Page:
The dawn of steel
In the pre 1800s, the process of technical innovation as well as growth of demand made it not only possible, but necessary for a new type of production to occur, this is the same as it happened with the iron making industry with the introduction of the Walloon process throughout Northwestern Europe. Mechanization resulted in higher production. The growing authority that forge masters had over the common workers in the smelting and hammering plants, signified the development of forges as industrial firms. The government also had strong influence and intervention during these times. This included orders, patents to protect innovations and the appearance of state owned industrial factories.
?¢‚Ç¨ÀúPig iron?¢‚Ç¨‚Ñ¢ production grew to a dramatic extent. Britain was ahead of the game; however the United States grew faster. Many other countries were in the pig iron growth race as well. This became even more apparent during World War I as military demand for the product became overwhelming. Before 1860, steel was rather expensive because it was manufactured in small quantities. It was used for such things as swords, tools and cutlery. The large metal structures were always made from wrought or cast iron.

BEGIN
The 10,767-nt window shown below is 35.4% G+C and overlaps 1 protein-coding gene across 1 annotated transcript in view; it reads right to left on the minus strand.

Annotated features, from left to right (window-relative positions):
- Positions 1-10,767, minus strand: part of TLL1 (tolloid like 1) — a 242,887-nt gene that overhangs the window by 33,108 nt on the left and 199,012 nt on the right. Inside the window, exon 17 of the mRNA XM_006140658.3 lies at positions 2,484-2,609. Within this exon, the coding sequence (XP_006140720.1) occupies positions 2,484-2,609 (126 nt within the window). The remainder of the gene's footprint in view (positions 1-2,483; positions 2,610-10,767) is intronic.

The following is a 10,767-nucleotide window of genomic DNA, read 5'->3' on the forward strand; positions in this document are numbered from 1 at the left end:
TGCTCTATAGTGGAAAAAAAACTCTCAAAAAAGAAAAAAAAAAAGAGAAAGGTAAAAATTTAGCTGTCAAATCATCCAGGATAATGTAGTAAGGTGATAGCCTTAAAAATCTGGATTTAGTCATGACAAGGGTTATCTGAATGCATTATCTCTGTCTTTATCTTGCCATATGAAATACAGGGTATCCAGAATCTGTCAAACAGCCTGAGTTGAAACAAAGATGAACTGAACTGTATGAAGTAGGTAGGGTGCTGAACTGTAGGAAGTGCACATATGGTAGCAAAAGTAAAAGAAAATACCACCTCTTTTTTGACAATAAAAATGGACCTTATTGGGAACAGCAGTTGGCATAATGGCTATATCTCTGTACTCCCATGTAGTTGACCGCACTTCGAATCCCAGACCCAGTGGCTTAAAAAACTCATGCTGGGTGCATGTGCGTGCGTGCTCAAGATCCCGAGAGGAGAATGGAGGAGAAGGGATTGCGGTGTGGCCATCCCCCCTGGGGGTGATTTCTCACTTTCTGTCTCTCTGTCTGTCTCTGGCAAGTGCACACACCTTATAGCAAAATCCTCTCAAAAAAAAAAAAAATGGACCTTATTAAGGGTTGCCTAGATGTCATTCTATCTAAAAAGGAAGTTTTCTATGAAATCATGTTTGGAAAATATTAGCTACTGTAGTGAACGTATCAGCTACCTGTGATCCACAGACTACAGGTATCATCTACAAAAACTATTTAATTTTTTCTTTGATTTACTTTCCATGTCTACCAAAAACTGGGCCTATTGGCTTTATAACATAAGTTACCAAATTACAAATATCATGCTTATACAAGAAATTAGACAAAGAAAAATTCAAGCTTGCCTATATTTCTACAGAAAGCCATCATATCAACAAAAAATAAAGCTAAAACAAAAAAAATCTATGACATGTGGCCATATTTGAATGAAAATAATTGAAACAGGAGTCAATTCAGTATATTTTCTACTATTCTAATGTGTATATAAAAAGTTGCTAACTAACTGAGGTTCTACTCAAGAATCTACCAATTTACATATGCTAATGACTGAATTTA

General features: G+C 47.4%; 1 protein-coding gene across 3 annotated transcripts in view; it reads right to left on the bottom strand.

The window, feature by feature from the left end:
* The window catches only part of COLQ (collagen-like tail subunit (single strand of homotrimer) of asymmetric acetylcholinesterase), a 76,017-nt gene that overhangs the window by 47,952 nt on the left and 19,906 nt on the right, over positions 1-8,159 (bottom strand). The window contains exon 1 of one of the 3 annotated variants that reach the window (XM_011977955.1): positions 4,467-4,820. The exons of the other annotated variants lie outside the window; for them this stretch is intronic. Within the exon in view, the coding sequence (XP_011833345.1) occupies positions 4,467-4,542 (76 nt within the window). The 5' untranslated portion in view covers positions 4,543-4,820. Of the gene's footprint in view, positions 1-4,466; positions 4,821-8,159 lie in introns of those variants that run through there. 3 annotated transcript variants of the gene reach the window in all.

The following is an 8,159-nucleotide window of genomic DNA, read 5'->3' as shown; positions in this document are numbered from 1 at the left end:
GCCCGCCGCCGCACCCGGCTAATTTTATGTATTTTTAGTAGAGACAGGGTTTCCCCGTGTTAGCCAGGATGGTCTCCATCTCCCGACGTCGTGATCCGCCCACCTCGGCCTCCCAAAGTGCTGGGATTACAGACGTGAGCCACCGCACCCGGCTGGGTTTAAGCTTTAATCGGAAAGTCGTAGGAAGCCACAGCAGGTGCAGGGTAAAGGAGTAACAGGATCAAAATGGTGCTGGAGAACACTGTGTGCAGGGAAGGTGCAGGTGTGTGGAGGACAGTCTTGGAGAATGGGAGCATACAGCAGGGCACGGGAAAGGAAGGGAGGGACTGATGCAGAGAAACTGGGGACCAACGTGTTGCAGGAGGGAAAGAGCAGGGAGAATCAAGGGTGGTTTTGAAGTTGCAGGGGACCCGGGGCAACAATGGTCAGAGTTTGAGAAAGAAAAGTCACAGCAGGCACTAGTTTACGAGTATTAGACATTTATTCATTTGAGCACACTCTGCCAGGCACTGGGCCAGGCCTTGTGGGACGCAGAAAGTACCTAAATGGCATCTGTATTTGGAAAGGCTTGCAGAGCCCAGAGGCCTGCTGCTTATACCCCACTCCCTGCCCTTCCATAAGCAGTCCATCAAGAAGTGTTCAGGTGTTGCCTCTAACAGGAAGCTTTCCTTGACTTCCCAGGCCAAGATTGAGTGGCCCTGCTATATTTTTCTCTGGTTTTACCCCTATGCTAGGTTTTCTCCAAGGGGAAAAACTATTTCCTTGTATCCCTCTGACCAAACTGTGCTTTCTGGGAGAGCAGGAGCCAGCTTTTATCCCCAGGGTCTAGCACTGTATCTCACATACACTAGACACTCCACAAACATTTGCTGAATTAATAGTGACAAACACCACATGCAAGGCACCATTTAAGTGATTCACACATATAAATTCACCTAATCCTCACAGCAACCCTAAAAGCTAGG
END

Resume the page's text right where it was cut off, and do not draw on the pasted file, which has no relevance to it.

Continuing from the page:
The rise of steel
Steel dropped significantly in cost when the Bessemer system came into existence. In this process, an air blast burned the carbon and silicon out of the pig iron. In doing so it also released heat, which caused the temperature of the molten metal to rise. As time went on, the process of producing steel was made easier, faster and less expensive, making steel available in large quantities for the products that wrought iron and cast iron used to be used for. As more processes became available, steel was then worked into alloys and materials for specific uses. Today, steel comes in a large multitude of alloys with different strengths and different attributes.